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Best of Alan Krigman

Gaming Guru

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The Long and Short of All-or-Nothing Gambles

2 January 2002

A venerable school of gambling thought advocates betting an entire bankroll all at once, then leaving - win or lose. The annals of casino fact and fancy describe gamblers who've done it, big time. Usually "in the good old days," whenever they were.

All-or-nothing bets aren't for everybody. In fact, they're hardly for anybody. Most people prefer to savor the action for extended periods. Many get queasy about risking more than a small portion, let alone all, of their pokes at once. Those who chiefly chase jackpots or other rich returns know that every try is another chance, never mind what that chance might be. Solid citizens who opt for wagers that pay close to 1-to-1 wait for streaks, betting moderately or starting small and pressing when they sense a run. Both groups realize the stars and planets may take time to align favorably, and size their bets to survive until it happens.

While you may never elect to go for broke, two key elements of legitimate logic underlie the approach. And understanding them can help you develop a more sophisticated gambling perspective.

The first factor involves the way the casino makes its money, and conversely, how bettors in the aggregate lose theirs. The house has an edge on every bet. Multiply that edge by the wager and you obtain the casino's theoretical profit. Over enough decisions, fluctuations caused by individual wins and losses get smoothed out and the casino coffers tend to fill with the forecast "take."

Say a million players start with $200 apiece and play games where house advantage is 1 percent. Were each to bet the $200 in one fell swoop, some would win and others lose but the casino would home in on 1 percent of $200 times a million, or $2 million. If the players each bet $5 per round, they'd likely be able to continue for hours, during which time they might average 200 bets. Now, the "handle" would be $5 times 200 rounds times a million players or $1 billion. The casino would earn 1 percent of the $1 billion, or $10 million. The bosses squeeze less from the all-or-nothing patrons, and the players accordingly fare better.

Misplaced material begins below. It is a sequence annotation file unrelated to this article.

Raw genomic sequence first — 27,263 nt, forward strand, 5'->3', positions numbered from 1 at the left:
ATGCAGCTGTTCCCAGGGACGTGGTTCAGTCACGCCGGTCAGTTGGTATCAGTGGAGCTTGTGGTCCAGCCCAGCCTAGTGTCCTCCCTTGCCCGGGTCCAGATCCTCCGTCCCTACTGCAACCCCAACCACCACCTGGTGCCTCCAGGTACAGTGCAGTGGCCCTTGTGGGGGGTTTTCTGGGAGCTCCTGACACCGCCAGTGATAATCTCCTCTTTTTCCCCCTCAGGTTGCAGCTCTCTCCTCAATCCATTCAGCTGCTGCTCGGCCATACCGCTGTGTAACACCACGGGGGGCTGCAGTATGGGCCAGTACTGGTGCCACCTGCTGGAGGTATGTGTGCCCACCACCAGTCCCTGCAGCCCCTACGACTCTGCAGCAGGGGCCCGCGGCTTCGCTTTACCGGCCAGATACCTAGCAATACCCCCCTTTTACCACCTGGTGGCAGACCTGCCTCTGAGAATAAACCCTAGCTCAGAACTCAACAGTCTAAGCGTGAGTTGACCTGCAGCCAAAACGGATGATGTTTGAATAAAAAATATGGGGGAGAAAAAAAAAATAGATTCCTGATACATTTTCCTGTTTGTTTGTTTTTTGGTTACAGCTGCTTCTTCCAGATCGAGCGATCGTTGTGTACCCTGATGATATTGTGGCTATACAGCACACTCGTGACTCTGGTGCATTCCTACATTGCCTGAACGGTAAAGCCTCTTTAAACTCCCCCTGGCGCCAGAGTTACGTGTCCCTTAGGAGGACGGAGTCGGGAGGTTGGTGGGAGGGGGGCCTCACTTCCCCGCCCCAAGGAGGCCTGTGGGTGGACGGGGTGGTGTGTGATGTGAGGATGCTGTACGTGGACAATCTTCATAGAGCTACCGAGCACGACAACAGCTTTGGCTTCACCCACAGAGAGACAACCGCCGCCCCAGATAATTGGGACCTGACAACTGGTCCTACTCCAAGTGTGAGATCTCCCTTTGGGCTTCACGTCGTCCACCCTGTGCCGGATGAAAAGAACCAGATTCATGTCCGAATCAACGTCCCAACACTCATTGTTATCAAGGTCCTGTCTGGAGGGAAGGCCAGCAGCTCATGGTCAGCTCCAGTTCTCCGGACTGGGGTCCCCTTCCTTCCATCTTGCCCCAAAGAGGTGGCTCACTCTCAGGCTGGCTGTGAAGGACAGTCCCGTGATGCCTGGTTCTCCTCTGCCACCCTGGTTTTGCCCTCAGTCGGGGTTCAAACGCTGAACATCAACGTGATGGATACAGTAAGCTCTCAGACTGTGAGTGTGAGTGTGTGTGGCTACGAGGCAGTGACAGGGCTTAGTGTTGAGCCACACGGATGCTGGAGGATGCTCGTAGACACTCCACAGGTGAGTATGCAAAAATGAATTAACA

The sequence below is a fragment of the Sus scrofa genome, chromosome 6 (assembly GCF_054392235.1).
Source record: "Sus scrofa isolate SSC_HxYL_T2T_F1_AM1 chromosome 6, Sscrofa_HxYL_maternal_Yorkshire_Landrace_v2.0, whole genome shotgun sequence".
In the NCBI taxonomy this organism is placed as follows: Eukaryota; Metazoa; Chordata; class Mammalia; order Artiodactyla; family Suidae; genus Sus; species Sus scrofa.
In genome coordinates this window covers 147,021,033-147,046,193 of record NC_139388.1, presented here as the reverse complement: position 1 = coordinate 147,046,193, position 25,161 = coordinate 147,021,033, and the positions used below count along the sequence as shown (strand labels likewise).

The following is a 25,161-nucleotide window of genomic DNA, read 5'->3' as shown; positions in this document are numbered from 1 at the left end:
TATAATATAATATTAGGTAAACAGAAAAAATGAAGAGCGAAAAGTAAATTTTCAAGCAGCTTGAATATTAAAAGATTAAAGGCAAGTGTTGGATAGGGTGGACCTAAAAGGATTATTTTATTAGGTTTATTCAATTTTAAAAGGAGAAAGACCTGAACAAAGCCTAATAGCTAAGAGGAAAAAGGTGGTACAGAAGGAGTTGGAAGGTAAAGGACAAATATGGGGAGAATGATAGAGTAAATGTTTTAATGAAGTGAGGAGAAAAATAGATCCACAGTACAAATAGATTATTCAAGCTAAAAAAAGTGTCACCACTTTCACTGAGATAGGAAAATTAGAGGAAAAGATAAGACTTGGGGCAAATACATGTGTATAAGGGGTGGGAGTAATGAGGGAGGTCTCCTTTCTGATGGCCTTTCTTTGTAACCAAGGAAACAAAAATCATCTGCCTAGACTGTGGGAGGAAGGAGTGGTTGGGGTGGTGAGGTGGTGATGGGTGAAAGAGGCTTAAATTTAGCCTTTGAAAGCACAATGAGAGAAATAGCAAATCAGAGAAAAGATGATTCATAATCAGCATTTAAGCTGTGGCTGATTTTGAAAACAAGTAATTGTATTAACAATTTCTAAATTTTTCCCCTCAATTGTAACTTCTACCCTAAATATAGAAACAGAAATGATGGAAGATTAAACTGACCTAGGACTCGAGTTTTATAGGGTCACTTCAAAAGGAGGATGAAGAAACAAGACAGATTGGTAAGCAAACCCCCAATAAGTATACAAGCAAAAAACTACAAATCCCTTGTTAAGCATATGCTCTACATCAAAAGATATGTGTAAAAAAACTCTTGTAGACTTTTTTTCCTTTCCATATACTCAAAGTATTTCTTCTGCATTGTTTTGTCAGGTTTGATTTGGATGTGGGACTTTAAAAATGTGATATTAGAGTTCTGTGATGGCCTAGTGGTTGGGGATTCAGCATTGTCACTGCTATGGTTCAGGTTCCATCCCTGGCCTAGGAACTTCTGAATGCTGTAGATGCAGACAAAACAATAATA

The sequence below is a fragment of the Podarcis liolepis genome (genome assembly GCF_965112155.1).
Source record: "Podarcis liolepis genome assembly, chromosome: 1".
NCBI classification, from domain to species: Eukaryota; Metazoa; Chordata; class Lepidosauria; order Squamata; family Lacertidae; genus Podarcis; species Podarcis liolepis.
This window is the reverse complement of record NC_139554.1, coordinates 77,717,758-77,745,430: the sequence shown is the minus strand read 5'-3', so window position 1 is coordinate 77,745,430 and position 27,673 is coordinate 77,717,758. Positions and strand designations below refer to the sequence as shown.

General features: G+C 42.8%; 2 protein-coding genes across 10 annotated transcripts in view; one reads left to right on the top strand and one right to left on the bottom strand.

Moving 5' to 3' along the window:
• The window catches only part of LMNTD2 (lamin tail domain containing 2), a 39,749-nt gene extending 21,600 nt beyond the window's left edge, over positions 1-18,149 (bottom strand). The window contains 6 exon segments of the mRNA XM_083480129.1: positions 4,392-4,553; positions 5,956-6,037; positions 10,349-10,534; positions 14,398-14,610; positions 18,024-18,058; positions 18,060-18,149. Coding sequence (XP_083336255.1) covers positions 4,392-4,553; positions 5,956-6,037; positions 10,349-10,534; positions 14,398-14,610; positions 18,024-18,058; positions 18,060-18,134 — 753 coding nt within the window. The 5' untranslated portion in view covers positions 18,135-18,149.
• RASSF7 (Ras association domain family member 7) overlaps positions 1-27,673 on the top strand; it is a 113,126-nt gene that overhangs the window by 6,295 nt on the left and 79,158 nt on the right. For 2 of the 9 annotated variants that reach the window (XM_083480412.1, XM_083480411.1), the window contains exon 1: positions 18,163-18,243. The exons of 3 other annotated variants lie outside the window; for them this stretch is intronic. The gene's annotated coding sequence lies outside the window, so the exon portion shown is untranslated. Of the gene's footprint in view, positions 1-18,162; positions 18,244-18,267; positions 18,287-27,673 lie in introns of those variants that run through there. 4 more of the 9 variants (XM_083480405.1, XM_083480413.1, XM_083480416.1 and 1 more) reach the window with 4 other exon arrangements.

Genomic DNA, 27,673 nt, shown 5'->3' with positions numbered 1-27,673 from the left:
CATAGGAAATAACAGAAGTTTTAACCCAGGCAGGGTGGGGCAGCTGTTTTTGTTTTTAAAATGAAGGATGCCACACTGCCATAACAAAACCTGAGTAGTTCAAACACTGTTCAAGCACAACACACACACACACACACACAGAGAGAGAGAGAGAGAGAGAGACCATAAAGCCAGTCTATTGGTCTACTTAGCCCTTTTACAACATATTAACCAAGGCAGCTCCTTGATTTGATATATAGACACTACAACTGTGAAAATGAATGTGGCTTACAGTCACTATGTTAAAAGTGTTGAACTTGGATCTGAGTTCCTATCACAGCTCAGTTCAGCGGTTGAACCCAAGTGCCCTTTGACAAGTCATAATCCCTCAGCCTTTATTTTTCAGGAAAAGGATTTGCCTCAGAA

The second key element of the single-bet strategy has to do with the way wins and losses are distributed. Assume a million players make the same wagers repeatedly until they win, and then stop. More players will triumph on the first round than the second, on the second than the third, and so on. The accompanying table shows how many of the million are anticipated to succeed on the first three successive rounds for some representative bets - a lay ("no four" at craps: six ways to win and three to lose), a 50-50 proposition (the flip of a coin: equal chances), a longshot (a single spot at roulette: odds against winning are 37-to-1).

Players out of a million expected to win various bets
on the first, second, and third tries
bet
1st round
2nd round
3rd round
no four
666,667
222,222
74,074
coin flip
500,000
250,000
125,000
roulette spot
26,316
25,623
24,949

 

Maybe you're thinking, "Hold the phone! More rounds means more chances and more winners." Correct. But this addresses how many players are expected to win within some number of tries, not the number predicted to win on each subsequent round.

Here's one way to use the table. Imagine a million roulette players with $200 each. Were they to bet it in one lump sum, you'd expect 26,316 to win $7,000 each and 973,684 to go bust. Were they to bet $100 on the first spin and quit if they win or put the other $100 up for the second spin, you'd expect 26,316 to win $3,500 each, 25,263 to net $3,400 each, and 948,061 to bite the dust. You can see the trend and its implications for a longer shot at a bigger return versus a greater chance at less profit.

High rollers with million dollar bankrolls, who stake it all on one bet, are exceptional. But you've probably seen folks buy-in with a few hundred dollars, who bet it all on a single round, and wondered what these heretics had in mind by flouting rules the gurus said were sacred. Now you know. The punters' poet, Sumner A Ingmark, commented on the contradiction in this resonant rhyme.

Behavior that at first seems rash,
Looks foolish if it leads to trash,
And crafty if it gets the cash.

Alan Krigman

Alan Krigman was a weekly syndicated newspaper gaming columnist and Editor & Publisher of Winning Ways, a monthly newsletter for casino aficionados. His columns focused on gambling probability and statistics. He passed away in October, 2013.
Alan Krigman
Alan Krigman was a weekly syndicated newspaper gaming columnist and Editor & Publisher of Winning Ways, a monthly newsletter for casino aficionados. His columns focused on gambling probability and statistics. He passed away in October, 2013.